BOOKER T. WASHINGTON
other students. He soon got some more clothing from the barrels of clothing sent to the school by people from the North. Board was ten dollars a month, part of which he could pay by his work as janitor, but a part of it he was supposed to pay in cash, and he had no cash. His work was so satisfactory, however, that in a short while he was told that his work would pay all of his board. S. Griffitts Morgan, of New Bedford, Massachusetts, paid his tuition. At the end of the year he owed the college only sixteen dollars.
When the college closed at the end of the term, all the students went home. Booker could not go. It was too far, and he had no money. He wanted to get away and get a job, so that he could pay the sixteen dollars he owed. He had an extra second-hand coat; so he decided to sell that to get money to go away on. He cleaned and pressed the coat, and then let it be known that it was for sale. After a while a man came to see it. He looked at it and asked the price. Booker told him three dollars. The man said, "Well, I think I will take it. I will tell you what I will do. I will pay you five cents cash, and the rest as soon as I can get it," How do you suppose Booker felt about that?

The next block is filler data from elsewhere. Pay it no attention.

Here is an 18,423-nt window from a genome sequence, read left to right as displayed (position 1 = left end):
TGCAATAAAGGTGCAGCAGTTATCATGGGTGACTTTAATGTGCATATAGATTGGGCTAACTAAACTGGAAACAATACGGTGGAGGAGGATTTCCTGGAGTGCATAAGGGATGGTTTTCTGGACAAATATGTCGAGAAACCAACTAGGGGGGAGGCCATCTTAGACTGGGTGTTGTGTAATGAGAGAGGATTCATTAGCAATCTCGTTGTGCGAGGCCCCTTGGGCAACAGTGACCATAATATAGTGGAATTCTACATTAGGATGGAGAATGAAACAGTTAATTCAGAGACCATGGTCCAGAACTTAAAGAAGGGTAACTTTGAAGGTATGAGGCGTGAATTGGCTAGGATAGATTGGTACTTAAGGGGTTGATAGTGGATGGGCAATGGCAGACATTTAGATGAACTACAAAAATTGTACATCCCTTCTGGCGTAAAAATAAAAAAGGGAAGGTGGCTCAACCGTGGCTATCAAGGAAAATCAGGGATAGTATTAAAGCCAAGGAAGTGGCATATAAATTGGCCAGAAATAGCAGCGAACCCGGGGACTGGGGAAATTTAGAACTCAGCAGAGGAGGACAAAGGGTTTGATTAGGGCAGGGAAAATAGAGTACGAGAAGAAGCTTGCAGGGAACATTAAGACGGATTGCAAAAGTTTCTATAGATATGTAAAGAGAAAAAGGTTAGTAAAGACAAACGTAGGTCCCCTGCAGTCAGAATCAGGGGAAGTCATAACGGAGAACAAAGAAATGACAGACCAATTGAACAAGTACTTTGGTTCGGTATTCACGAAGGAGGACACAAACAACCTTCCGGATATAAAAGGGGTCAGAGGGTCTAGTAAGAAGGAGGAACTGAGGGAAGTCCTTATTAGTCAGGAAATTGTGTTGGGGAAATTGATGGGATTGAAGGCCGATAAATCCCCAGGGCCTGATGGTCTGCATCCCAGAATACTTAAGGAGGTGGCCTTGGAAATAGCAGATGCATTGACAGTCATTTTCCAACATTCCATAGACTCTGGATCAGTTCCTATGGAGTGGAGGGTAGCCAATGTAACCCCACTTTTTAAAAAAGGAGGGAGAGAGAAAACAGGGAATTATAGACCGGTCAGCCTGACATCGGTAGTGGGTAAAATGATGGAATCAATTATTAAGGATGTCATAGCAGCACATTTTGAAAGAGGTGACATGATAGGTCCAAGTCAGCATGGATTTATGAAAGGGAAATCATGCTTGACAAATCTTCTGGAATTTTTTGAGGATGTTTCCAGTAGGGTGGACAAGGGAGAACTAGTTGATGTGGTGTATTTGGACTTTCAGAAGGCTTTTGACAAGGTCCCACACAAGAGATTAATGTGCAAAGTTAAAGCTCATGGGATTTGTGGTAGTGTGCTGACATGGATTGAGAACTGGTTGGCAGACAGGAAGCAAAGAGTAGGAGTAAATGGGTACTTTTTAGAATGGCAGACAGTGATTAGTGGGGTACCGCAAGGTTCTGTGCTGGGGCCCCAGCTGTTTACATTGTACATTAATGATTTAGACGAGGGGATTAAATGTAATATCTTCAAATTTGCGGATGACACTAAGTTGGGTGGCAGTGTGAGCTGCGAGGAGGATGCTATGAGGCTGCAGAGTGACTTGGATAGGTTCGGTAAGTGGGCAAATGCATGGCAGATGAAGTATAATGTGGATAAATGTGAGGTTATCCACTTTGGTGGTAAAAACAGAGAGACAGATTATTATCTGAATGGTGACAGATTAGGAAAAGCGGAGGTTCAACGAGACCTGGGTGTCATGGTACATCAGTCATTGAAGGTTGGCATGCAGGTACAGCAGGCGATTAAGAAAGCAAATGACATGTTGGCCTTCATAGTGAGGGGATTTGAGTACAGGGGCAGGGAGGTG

He finally got a job as a waiter in a restaurant at Fortress Monroe. They did not pay him enough for him to save anything. One day when he was cleaning up the place, he found a nice, crisp ten-dollar bill under a table. He was very happy.